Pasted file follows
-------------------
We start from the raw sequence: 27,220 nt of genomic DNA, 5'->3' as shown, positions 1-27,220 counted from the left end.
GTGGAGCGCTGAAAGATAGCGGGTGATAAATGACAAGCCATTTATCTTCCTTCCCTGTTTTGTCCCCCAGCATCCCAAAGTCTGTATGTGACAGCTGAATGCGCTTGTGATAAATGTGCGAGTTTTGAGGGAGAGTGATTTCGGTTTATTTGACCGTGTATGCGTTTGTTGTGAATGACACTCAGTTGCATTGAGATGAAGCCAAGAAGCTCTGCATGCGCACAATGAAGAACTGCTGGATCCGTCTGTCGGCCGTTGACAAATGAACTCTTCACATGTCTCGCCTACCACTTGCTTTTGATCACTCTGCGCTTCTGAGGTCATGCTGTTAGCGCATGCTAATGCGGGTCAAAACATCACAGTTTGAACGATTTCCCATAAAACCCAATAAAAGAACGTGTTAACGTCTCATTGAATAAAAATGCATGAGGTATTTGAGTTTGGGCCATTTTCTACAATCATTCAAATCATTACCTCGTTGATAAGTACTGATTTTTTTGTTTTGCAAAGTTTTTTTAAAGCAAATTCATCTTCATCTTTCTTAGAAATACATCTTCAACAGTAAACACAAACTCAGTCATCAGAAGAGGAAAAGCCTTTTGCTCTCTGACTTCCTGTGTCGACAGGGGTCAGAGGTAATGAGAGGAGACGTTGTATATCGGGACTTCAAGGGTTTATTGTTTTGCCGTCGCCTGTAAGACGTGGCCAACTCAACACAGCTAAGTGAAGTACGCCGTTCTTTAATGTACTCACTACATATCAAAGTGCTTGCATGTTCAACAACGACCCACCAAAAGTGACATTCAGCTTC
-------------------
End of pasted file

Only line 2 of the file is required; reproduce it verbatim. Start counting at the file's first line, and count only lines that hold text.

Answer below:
GTGGAGCGCTGAAAGATAGCGGGTGATAAATGACAAGCCATTTATCTTCCTTCCCTGTTTTGTCCCCCAGCATCCCAAAGTCTGTATGTGACAGCTGAATGCGCTTGTGATAAATGTGCGAGTTTTGAGGGAGAGTGATTTCGGTTTATTTGACCGTGTATGCGTTTGTTGTGAATGACACTCAGTTGCATTGAGATGAAGCCAAGAAGCTCTGCATGCGCACAATGAAGAACTGCTGGATCCGTCTGTCGGCCGTTGACAAATGAACTCTTCACATGTCTCGCCTACCACTTGCTTTTGATCACTCTGCGCTTCTGAGGTCATGCTGTTAGCGCATGCTAATGCGGGTCAAAACATCACAGTTTGAACGATTTCCCATAAAACCCAATAAAAGAACGTGTTAACGTCTCATTGAATAAAAATGCATGAGGTATTTGAGTTTGGGCCATTTTCTACAATCATTCAAATCATTACCTCGTTGATAAGTACTGATTTTTTTGTTTTGCAAAGTTTTTTTAAAGCAAATTCATCTTCATCTTTCTTAGAAATACATCTTCAACAGTAAACACAAACTCAGTCATCAGAAGAGGAAAAGCCTTTTGCTCTCTGACTTCCTGTGTCGACAGGGGTCAGAGGTAATGAGAGGAGACGTTGTATATCGGGACTTCAAGGGTTTATTGTTTTGCCGTCGCCTGTAAGACGTGGCCAACTCAACACAGCTAAGTGAAGTACGCCGTTCTTTAATGTACTCACTACATATCAAAGTGCTTGCATGTTCAACAACGACCCACCAAAAGTGACATTCAGCTTC